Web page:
Directed by Iris K. Shim, ‘Umma’ tells the story of a Korean immigrant woman named Amanda (Sandra Oh), who lives on a rural farm with her daughter Chris. They raise bees and lead a very idyllic, peaceful life. Things suddenly change when news of Amanda’s mother’s death arrives, along with a suitcase carrying the ashes of the late woman. Soon, Amanda finds herself locked in a desperate struggle with what she believes to be her mother’s ghost.
The Korean word “umma” translates to mom or mommy, which, given the theme and narrative of the film, makes sense. If you are wondering whether ‘Umma’ is a scary film and if it has been inspired by real events, here is what you need to know.
Is Umma a Scary Movie?
Yes, ‘Umma’ can be safely categorized as a horror film. After all, Shim employs multiple traditional horror genre elements to tell the story. But she doesn’t limit herself to the constraints of the genre, using it as a launchpad to create a complex film about the immigrant experience. An important theme in the movie is the generational guilt in the diaspora, which often stems from the attempts to reconcile the past with the present.
“It was like, how can I use the genre to bring to the surface some of the stuff that’s very internal,” Shim stated in an interview. “Being able to see a literal version of someone turning into their mother, you can only kind of do in the genre space.”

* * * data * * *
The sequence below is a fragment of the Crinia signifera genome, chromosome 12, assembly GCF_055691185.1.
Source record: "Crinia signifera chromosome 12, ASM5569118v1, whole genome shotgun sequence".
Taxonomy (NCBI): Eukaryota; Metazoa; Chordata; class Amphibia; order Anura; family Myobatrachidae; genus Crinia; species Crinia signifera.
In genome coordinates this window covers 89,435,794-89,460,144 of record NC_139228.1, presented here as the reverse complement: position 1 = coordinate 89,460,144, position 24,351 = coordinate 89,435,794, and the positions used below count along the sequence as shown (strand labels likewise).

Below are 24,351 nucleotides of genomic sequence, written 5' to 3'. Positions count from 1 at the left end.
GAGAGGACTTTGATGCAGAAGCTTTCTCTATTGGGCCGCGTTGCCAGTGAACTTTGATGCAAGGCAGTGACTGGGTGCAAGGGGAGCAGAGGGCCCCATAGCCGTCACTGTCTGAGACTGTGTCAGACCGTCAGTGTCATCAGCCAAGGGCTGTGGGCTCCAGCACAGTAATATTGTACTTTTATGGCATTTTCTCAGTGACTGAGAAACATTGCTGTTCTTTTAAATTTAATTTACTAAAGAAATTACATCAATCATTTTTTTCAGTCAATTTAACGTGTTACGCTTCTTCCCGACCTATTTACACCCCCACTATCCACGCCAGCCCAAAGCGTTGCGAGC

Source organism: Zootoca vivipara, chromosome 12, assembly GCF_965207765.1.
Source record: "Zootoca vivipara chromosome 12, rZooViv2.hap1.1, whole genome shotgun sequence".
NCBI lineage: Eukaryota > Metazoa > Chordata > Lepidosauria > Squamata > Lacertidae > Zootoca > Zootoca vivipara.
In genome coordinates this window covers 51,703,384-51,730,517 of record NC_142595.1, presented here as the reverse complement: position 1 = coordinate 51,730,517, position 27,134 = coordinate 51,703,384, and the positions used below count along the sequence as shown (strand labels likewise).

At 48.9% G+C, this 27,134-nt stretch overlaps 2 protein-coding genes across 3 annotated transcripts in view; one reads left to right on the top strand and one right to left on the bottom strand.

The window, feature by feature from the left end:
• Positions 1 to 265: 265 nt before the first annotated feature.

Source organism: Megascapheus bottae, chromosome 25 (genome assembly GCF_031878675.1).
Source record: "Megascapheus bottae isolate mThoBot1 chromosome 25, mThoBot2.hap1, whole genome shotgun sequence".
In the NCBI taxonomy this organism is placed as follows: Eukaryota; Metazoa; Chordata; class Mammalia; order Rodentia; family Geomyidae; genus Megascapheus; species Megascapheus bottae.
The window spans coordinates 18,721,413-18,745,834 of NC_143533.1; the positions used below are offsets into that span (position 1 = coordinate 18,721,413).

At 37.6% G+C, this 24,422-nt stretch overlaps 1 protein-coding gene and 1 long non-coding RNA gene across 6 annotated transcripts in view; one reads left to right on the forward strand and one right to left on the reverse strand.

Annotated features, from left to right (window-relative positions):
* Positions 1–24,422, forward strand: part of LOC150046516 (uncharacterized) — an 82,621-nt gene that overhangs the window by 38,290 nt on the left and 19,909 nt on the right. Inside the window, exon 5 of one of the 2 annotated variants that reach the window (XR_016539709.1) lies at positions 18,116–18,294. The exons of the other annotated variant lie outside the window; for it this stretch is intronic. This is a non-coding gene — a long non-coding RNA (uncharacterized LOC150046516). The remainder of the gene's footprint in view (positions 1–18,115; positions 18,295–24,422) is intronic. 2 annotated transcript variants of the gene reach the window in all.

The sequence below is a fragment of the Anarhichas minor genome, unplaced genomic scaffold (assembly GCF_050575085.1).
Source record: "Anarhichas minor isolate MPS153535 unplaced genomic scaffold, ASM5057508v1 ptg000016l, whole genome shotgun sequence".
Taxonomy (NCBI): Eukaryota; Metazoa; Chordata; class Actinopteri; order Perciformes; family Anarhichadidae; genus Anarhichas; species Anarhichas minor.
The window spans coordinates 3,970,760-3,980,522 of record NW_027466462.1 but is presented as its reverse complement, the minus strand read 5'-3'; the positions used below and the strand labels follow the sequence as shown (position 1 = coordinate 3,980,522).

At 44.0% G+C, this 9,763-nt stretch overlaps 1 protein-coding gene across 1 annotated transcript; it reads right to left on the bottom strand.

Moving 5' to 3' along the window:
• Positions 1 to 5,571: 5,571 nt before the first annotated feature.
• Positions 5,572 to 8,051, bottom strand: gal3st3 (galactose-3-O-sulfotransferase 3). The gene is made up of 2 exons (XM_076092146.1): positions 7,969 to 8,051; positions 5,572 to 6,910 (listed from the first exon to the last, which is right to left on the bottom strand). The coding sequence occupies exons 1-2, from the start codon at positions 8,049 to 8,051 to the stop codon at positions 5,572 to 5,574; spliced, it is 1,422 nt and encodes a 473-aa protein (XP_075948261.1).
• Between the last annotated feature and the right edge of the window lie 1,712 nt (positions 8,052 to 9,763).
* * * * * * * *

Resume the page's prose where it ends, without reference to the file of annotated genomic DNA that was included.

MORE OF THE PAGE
Is Umma Based on a True Story?
No, ‘Umma’ is not based on a true story. However, Shim used her personal experience while creating the characters and the dynamics between them. “I saw my mom bending over backwards to take care of her parents and take care of her husband’s parents,” she said. “There was a moment where I saw my mom as the daughter. There is this sort of back and forth of mothers taking care of daughters and daughters taking care of mothers. It is almost this symbiotic kind of relationship.” That is reflected in the narrative of this film.
What sets ‘Umma’ apart from a traditional horror fare is its choice of the supernatural entity. Amanda is haunted by the ghost of her mother, and a part of her doesn’t really want herself to succeed in banishing the paranormal presence. The horror film is Shim’s first directorial feature, as well as her first collaboration with Oh. The writer and director stated that the ‘Killing Eve’ actor was heavily involved in the development of Amanda’s character. Shim even revealed that she wrote the character with Oh in mind.
Shim grew up in a time when Hollywood often resorted to using unflattering stereotypes while depicting Asian American characters. Things have drastically changed since then, and it’s not just because of the explosion in the popularity of content from South Korea, Japan, China, and other parts of Asia. The emergence of filmmakers such as Shim and Chloé Zhao (‘Nomadland’) has brought the uniquely Asian perspective of American life to the forefront.
“Growing up, whenever I did see Asian faces on screen, either they were films from Asia or they were small bit characters that were usually the butt of the joke,” Shim recalled. “Being able to actually explore the specific Asian American experience … each of these characters has a foot in both worlds.” So, while ‘Umma’ is not based on a true story, certain aspects of the narrative ring true.
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